First, leaders need pay attention to their own language. Never describe someone as a “problem employee” or as a “difficult person.” This language will drive you to treat another human being as you would a logistical problem. This devalues them; it dehumanizes them. It may seem like pure semantics to change this phrase around to say “an employee who is causing me problems,” but there is more at stake than semantics. Language used in this way will change the way you confront the issue. ‘People First” language, that is, language that puts the human being first in the clause followed by the modifier, forces you to think about the other as another human being. This formulation of your words will drive you to empathetically approach the other person. It will remind you to invite that person to help you solve your problem with their actions or behavior. A small change makes a big difference.

In addition to paying attention to their own language use, great leaders also listen carefully to the language used around them. Language casually used by co-workers and subordinates can signal a myriad of undercurrents in the organization. For example, when work units start to describe themselves as “second floor” people as opposed to workers on other floors, you can take this as a clue that a silo might have formed. Every time such language is used the mental walls of the silo are fortified. Or, as another example, pay particular attention to pronouns. The pronouns used in workplace conversation can indicate the mental division of the world into “us” and “them.” When you hear such language used, you know that you need to do more to lead and manage with your language so that everyone is rowing in the same direction. Work consciously to substitute entire team language or refer to the organization’s values, mission, and vision as the goal. In this way, you will be constructing an aligned culture that will always out-produce a diffused or confused culture.

So this week at work, keep a log of the language you use and the language you hear around you. Then, over a cup of coffee late on Friday afternoon, take some time to analyze what all these words and conversations have to signal about your organization.

Who Me? Change?

Written by Dr Steven Goodwin. Posted in Leadership

There are many pitfalls along the way to leading a successful change initiative. There is the failure to build a “sufficiently powerful guiding coalition” (Kotter, Leading Change), or failing to prepare for inevitable resistance. One could make the common error of pulling up short of the change goals thereby teaching the organization that ‘we don’t finish projects around here.’ Or, you could make the catastrophic mistake of failing to gauge the extent to which the organizational culture must be transformed before it will accept new patterns.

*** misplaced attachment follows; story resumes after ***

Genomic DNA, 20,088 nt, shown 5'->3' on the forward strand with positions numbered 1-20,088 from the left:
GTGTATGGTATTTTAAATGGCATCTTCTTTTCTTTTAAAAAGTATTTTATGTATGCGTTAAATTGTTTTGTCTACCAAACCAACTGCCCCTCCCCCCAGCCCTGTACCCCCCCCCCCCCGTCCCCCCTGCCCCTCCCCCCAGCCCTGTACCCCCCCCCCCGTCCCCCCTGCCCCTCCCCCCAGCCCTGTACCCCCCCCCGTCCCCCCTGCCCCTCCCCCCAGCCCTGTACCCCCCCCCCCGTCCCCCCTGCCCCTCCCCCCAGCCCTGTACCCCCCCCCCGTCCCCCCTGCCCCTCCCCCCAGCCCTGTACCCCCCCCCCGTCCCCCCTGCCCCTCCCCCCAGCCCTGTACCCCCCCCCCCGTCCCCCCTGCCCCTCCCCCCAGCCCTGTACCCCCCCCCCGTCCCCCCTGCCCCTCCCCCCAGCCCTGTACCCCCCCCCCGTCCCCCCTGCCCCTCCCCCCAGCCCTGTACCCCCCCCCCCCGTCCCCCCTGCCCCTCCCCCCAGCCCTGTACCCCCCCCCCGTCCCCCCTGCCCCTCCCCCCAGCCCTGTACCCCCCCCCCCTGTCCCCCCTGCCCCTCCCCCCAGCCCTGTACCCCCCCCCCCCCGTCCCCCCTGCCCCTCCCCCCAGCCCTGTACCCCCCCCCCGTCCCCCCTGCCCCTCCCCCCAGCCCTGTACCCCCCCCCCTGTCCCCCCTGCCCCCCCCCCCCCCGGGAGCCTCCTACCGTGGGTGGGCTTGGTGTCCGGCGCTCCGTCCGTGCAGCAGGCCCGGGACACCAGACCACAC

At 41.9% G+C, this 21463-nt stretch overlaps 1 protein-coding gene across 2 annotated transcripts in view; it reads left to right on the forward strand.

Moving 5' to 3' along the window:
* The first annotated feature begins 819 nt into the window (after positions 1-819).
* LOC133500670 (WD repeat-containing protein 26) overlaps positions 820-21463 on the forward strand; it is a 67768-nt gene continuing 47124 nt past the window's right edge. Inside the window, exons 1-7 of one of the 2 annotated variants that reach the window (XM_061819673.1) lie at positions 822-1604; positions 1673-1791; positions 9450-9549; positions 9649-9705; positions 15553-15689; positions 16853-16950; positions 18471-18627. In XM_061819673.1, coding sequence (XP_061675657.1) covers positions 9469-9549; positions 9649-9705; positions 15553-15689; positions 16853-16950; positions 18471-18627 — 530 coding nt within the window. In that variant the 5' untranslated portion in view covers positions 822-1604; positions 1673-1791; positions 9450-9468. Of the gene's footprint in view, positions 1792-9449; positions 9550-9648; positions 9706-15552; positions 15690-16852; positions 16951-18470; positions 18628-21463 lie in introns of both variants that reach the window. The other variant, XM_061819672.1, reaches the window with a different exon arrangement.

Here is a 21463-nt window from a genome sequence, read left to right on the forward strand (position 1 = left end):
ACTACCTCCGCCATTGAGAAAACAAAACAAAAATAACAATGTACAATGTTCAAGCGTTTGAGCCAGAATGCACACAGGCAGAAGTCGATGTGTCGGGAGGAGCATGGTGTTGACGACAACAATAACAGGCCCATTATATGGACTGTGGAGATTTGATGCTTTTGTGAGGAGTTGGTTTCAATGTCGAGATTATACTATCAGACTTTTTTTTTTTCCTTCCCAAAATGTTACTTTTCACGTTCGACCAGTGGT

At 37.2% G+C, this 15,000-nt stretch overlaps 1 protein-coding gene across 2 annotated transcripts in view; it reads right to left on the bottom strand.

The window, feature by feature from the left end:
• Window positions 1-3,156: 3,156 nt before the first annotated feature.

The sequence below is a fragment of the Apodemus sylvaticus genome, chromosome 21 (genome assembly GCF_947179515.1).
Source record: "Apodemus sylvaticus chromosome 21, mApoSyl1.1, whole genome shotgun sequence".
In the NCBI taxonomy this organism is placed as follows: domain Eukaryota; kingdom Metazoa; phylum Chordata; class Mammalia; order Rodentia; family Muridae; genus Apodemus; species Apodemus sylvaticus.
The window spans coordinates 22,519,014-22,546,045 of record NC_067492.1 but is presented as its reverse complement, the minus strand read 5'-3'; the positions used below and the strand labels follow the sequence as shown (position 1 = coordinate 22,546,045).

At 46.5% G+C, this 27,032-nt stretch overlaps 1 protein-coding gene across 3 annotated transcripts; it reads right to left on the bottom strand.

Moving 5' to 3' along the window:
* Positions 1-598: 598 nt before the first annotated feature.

Much has been written on these common errors made by reformers, leaving one of the most devastating errors untouched: failing to change oneself.

Decades ago when I was a young leader, a Church of the Nazarene pastor taught me what has become for me a leadership axiom: “If you want your people to change,” Pastor Waller taught me, “they have to see you learning twice as much.” I must admit his conferred wisdom baffled me for some time. It took a few more years of my own experience in leadership before I began to fully grasp his point. Leadership is, after all is said and done, primarily influence. I learned through leading my own change initiatives that my primary weapon to enlist the hearts and minds of my team was my own personal influence of leading by example.

Change has a cost. It requires people to think differently, adjust their habits, confront their basic assumptions, leave behind the status quo, and perhaps most painfully of all, grow. Those you lead will not make these sacrifices without seeing you undergo the same transformation, and more so. Your willingness to be transparent, to lead out of your humanity, becomes the key to conducting an effective change project in your organization.

One of my earliest lessons in this leadership axiom came amidst a large scale change initiative I was leading. Just as the project got underway, I received my annual performance evaluation which stated that I needed to grow my listening skills. I was crushed. I believed that I had excellent listening skills having undertaken intentional and concerted efforts in years prior to bolster these skills. Nevertheless, I ordered a self-administered ‘Listening Skills Inventory’ and learned that of the five fundamentals to listening, I scored high in 3 of the 5. The two areas where I scored low were ‘Appreciative Listening’ and ‘Empathic Listening’, which were the two primary criticisms by my Board. After taking the exam and learning about my strengths and weaknesses, I went back to the Board as well as to the whole organization to discuss my self-learning. In sharing my struggles and describing my personal growth plan, I ended up not only introducing new language and learning to the organization about what comprises authentic listening, but I garnered widespread respect for my openness. My slightly bruised ego became a huge deposit into my leadership bank account from which I could draw upon in leading the current change endeavor. Thank you Pastor Waller, now I get what you were talking about!

So, next time you are called upon to lead change, give considerable thought to what you personally need to learn and how you can lead change by example.